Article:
When Marvin and I were in first grade, my parents took us, along with my older brother, on a trip to Boston, Massachusetts, where I quickly developed a love of American History. I adored the architecture and historical sites (never mind that I thought Nathaniel Hawthorne’s House of Seven Gables was actually “The House of Seven Gay Bulls”), and Marv and I enjoyed wearing Minutemen hats while walking on the Freedom Trail and visiting Faneuil Hall and Quincy Market.
For several years now, word names have been singled out as being at the extreme edge of cool—we may have been guilty of pushing that edge ourselves at times. But I’m starting to wonder if it’s time to pull back a little, and put the brakes on. Celebrities have tried to outdo each other to sometimes eye-rolling effect in the effort to find a ‘unique’, attention-grabbing word name : I’m not naming names but I might mention a few words like zeppelin and pirate and peanut.
Of course there are word names and there are word names and probably the most acceptable and appealing are the centuries-old Virtue names created by the early and most zealous Pilgrims to display their righteous religiosity. Though such excessive male phrase-names as Fight-the-good-fight-of-faith and Fly-fornication are long gone, the simpler girl virtue names have not only survived but some are now downright trendy: Grace, Hope, Faith, and, more recently, Felicity, True and Honor.
Other worthy examples include:
Maybe there are certain kinds of names that you really like–flower or color names, say, or virtue names– but you’re reluctant to use one of the more obvious examples, the epidemically popular ones, attractive though they may be. Well, there’s no reason you have to limit yourself to those few; more and more parents are digging deeper into those appealing categories and coming up with newer sounding choices.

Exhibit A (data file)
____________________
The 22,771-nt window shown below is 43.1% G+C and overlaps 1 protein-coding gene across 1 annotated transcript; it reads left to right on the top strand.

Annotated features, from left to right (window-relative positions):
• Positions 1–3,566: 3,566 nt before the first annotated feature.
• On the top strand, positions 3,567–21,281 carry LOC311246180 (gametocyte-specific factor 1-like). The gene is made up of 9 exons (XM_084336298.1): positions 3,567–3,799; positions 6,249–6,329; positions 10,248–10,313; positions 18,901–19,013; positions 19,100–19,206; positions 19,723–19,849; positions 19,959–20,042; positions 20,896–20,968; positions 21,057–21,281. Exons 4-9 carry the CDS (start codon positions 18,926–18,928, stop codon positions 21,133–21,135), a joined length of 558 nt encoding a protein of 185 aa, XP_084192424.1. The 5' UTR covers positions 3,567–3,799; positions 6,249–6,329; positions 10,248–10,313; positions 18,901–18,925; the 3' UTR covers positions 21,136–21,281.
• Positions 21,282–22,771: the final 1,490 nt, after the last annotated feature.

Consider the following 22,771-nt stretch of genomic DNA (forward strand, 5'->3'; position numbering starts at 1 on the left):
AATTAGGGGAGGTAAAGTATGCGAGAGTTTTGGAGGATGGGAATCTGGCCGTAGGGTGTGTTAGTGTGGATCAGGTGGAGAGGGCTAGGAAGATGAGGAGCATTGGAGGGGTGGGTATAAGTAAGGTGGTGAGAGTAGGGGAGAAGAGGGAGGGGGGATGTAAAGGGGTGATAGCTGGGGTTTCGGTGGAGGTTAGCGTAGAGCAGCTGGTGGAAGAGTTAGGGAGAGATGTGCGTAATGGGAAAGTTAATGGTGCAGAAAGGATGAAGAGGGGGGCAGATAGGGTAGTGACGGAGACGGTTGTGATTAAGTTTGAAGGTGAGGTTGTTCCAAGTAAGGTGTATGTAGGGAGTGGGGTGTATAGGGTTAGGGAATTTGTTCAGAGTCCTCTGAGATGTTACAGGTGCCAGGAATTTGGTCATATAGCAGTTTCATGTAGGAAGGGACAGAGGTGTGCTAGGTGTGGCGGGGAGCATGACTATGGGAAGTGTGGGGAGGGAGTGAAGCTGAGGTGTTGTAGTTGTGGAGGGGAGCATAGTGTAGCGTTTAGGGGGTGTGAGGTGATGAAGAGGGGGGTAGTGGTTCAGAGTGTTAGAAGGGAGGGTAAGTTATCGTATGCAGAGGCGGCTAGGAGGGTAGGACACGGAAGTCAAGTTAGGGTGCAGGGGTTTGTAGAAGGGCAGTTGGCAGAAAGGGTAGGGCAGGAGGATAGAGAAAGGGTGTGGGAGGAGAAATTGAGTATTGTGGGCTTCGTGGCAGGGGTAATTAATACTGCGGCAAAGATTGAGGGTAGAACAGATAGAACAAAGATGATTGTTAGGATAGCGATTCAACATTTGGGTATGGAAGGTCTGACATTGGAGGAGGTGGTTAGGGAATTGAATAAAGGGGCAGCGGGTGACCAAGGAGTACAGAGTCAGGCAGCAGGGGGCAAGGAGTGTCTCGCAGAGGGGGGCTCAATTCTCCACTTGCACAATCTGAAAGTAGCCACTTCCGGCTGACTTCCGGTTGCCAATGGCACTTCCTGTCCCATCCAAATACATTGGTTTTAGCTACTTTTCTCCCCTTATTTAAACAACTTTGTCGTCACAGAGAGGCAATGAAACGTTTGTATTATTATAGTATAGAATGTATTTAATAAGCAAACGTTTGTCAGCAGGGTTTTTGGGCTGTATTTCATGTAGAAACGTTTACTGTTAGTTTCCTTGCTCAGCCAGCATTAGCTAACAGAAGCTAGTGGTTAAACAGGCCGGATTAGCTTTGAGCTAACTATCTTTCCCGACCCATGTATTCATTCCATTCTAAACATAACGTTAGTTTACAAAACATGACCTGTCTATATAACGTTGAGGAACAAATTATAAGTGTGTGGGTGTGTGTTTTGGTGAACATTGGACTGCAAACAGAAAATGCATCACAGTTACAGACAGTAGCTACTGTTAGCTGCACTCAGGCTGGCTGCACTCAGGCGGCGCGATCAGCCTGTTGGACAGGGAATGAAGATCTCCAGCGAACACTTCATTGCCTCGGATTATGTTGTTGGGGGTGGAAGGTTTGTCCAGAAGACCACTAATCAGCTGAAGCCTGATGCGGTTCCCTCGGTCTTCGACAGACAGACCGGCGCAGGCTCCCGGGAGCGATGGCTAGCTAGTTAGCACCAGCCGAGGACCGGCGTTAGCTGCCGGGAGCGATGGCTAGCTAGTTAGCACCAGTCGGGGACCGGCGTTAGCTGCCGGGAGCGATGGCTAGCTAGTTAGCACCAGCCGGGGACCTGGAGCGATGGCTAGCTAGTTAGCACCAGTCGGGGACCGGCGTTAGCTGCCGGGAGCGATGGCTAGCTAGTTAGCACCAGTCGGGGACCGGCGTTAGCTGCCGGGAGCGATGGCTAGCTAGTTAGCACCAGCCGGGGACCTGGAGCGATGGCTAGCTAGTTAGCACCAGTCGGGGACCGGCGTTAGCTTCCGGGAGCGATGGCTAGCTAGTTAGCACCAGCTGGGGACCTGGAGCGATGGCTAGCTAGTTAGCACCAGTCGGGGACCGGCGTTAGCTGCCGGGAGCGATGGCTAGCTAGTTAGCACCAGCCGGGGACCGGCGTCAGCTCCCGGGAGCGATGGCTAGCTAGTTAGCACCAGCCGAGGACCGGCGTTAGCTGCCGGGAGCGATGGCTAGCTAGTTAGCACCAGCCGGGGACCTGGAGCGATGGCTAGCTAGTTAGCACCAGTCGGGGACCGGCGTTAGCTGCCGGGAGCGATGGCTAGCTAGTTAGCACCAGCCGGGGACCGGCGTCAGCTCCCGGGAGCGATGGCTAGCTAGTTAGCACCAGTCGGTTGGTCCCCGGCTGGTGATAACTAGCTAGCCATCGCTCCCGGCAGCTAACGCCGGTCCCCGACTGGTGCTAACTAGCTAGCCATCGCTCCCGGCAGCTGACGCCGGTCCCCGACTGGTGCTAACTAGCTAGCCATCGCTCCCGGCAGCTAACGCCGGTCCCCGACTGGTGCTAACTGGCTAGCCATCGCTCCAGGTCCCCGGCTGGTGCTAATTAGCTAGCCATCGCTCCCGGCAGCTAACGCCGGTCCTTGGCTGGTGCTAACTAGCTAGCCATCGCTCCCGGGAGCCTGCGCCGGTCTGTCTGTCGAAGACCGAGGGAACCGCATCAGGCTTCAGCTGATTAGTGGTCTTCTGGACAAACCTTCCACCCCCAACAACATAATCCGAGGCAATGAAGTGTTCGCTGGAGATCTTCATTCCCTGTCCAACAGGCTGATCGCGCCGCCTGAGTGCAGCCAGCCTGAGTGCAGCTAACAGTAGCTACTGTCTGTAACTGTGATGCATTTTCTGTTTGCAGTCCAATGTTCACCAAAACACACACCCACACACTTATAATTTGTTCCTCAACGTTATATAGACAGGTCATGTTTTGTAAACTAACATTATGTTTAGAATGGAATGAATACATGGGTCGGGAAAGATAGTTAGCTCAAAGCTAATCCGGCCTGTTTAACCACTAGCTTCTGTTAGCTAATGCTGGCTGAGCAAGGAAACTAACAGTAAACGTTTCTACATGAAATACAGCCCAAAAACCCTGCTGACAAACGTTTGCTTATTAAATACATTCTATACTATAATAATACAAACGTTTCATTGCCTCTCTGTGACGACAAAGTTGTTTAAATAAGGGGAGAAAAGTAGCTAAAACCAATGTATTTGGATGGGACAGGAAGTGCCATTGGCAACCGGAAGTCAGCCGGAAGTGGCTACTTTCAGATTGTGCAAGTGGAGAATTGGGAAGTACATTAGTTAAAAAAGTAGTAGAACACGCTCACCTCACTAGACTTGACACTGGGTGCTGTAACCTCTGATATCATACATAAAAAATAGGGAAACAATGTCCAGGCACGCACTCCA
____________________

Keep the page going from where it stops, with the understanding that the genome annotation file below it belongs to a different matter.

IRIS (not exotic, but long neglected)
In a recent blog, one half of the Nameberry partnership suggested ten neglected names–five for girls and five for boys– names that aren’t receiving the attention or popularity they deserve. Now here are ten more from the other half–names that have been consistent favorites of mine, but which have never really caught fire despite our recommendations. (I should add that two of the names on the first list–Barnaby and Dinah–have been enduring loves of mine as well–in fact Dinah was the runner up to Chloe when I was naming my daughter.)
So, from the Land of Lost Opportunities:
AMITY. Unlike her solid, serious, one-syllable virtue-name cousins Hope, Grace and Faith, Amity has a lacy delicacy as well the wonderful meaning of friendship. And yet it has not appeared in the Top 1000 in 150 years. The same is true of the similarly neglected VERITY, which also has the attraction of a trendy V-beginning and the meaning of truth.